An artist’s rendering of ʔapsčiik t̓ašii, the planned pathway through Pacific Rim National Park. (Parks Canada image)
Contracts have been tendered for the next stage of constructing a 25-kilometre multi-use pathway in Pacific Rim National Park.
Parks Canada and project partners, Tla-o-qui-aht and Yuułuʔiłʔatḥ First Nations, have put out the word for contractors, posting invitations to tender on the Canadian government’s electronic tendering service, buyandsell.gc.ca.
“My understanding is that the tender for the trail bed construction is basically out as well as the environmental monitoring tender,” said Tammy Dorward, Tla-o-qui-aht project co-ordinator.
With prime construction season just around the corner, Parks Canada hosts a series of public information sessions next week to provide updates on the five-year, $51-million project. The project team will be on hand to answer questions in Ty Histanis and Tofino on March 5, Ucluelet on March 6 and Hitacu on March 7 (times and locations listed at bottom).
Named ʔapsčiik t̓ašii (pronounced ups-cheek ta-shee) — which means “going in the right direction on the trail” — the route lies in the traditional territories of Tla-o-qui-aht First Nations and Yuułuʔiłʔatḥ. Once completed, the pathway will provide safe transportation for pedestrians and cyclists from the southern to the northern boundary of the Long Beach Unit of Pacific Rim National Park Reserve. The path parallels the existing park access road.
This is no ordinary trail work, though. Parks Canada has set high standards of planning and preparation to ensure the pathway project meets environmental standards and considers the cultural significance of the coastal forest in the hahoulthees, the traditional territories.
Since the project began two years ago, work has included grubbing and excavating along with installation of bridges and culverts. Starting in April, work proceeds on the foundation for the trail. Much of the work to date has been behind the scenes though, including archeological, traditional use, geotechnical, wildlife and arbour studies that helped to determine the design.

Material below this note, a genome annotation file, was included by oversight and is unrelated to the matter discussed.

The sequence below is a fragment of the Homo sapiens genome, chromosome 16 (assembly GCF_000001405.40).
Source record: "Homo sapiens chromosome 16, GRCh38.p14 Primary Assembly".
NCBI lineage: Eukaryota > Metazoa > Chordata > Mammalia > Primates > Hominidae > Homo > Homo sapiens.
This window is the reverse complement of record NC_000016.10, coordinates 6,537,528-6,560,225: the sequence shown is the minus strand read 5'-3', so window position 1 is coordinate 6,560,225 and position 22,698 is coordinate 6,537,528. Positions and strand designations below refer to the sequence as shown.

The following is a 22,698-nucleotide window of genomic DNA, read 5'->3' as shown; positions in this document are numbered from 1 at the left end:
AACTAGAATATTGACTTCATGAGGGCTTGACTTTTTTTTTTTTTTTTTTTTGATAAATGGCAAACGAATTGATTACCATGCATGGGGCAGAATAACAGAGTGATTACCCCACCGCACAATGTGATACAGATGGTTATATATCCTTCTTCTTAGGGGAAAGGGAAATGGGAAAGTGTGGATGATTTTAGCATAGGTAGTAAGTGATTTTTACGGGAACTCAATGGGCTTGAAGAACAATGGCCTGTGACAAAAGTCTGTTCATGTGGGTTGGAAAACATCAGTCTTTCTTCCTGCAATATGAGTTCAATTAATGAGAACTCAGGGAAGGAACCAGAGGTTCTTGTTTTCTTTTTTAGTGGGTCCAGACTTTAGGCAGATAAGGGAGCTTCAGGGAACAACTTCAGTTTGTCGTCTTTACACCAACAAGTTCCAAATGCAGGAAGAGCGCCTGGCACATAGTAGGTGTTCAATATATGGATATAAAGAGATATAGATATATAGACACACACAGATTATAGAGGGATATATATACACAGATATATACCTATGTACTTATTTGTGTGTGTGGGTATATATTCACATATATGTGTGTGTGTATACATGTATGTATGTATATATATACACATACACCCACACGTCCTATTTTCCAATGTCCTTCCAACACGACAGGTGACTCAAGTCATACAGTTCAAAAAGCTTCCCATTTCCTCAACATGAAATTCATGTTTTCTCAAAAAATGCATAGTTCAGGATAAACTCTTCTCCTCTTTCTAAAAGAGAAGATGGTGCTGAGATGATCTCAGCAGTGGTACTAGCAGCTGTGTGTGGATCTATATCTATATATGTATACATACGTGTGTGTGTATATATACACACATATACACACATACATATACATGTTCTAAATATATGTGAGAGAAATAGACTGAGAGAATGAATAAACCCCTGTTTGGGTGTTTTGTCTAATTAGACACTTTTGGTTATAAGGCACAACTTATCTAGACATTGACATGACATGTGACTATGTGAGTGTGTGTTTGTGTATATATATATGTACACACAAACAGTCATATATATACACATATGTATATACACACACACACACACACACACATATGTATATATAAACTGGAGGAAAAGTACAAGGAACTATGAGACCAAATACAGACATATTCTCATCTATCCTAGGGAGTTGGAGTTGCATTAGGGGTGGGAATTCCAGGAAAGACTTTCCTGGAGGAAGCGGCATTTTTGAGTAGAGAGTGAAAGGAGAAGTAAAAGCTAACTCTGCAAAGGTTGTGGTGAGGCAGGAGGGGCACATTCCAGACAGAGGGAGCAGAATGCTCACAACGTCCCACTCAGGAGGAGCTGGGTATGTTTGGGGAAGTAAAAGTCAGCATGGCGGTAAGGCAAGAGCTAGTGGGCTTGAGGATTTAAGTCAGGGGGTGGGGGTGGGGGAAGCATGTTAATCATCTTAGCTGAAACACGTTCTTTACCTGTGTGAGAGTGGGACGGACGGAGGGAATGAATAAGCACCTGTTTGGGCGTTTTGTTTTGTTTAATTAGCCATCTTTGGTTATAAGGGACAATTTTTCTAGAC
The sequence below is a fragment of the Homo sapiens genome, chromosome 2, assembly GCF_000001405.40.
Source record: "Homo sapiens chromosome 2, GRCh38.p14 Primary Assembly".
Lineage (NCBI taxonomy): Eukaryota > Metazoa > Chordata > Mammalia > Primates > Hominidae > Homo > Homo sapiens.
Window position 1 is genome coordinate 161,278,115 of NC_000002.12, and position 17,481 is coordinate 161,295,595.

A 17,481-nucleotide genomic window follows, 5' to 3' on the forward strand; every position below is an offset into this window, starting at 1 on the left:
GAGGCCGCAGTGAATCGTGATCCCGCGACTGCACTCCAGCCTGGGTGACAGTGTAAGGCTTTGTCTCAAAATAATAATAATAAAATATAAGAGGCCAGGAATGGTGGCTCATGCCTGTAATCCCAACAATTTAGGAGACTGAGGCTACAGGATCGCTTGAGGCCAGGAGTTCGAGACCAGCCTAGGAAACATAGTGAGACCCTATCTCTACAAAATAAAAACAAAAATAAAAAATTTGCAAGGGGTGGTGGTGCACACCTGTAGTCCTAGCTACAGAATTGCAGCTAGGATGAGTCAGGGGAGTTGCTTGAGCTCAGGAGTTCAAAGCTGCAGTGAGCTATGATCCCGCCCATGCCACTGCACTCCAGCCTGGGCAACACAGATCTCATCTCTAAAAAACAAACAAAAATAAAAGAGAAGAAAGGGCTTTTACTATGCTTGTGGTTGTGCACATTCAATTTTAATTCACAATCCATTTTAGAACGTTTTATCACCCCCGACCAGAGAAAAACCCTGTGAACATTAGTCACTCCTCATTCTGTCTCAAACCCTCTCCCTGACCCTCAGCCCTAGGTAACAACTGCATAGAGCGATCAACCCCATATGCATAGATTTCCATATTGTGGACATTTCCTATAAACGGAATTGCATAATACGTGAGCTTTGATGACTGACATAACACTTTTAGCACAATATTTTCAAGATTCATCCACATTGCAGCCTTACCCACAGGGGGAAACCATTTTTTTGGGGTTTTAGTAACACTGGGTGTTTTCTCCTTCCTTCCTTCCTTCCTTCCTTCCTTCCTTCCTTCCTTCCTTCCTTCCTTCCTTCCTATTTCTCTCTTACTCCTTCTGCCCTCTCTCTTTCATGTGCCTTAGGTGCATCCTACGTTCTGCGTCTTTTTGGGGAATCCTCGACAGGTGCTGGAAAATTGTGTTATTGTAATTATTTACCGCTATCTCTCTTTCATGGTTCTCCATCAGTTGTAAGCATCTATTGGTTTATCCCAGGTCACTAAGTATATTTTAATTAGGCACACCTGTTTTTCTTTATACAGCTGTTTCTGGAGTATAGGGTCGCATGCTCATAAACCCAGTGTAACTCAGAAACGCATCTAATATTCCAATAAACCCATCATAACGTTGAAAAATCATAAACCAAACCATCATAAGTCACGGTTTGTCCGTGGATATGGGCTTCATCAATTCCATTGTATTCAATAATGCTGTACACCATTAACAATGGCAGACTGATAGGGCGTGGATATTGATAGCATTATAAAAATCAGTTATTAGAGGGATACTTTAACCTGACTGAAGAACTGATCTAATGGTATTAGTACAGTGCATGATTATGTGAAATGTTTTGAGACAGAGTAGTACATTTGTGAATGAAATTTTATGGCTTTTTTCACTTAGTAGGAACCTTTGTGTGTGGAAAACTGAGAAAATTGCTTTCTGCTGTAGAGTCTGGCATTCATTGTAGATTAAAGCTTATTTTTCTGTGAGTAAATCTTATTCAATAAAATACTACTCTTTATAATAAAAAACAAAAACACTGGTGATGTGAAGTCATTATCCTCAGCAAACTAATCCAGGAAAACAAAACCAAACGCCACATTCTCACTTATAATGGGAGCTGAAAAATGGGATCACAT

There continues to be extensive consultation with and direction from a committee of elders. Environmental and archeological monitoring are integral to the whole process.
“Throughout the trail clearing and construction, we had environmental monitors to oversee the work,” said Jackie Hicks, project manager. When weather conditions in the park deteriorated, they would reschedule or redirect progress in order to avoid or minimize impacts.
“We’ve taken the time to construct the right pathway for everyone,” she added. “Pacific Rim contains some of the wettest places in B.C. We don’t want to cause any damage in the national park.”
Due to the extent of preparations, an extra $17 million was added to the budget last fall. Along with the extra funding came an extension in the project to March 2022.
“We expect construction to last for the next three seasons,” Hicks said, noting that the work is generally concentrated between spring and fall.
They don’t yet know whether First Nation contractors will enter bids on the latest work, but there are built-in assurances of Indigenous participation involving training, employment and subcontracting.
“They do have an Indigenous benefits package attached to it,” Dorward said. “Any general contractor is required to work with First Nations. The entire project has been a partnership with both from the beginning.”
“We’re definitely working in partnership,” Hicks said.
Tuesday, March 5, 2-4 p.m.
Tiičmis ʔaq'kin Health Centre, Community Room
#82 Nuu Piit Taah Chilth, Ty Histanis
Tuesday, March 5, 5-7 p.m.
Tofino council chambers,
121 Third St., Tofino
Wednesday, March 6, 5:30-7:30 p.m.
George Fraser Room, Ucluelet Community Centre,
500 Matterson Dr., Ucluelet
Thursday, March 7, 5:30-7:30 pm.
Cixwatin Centre Gymnasium,
700 Wya Rd., Hitacu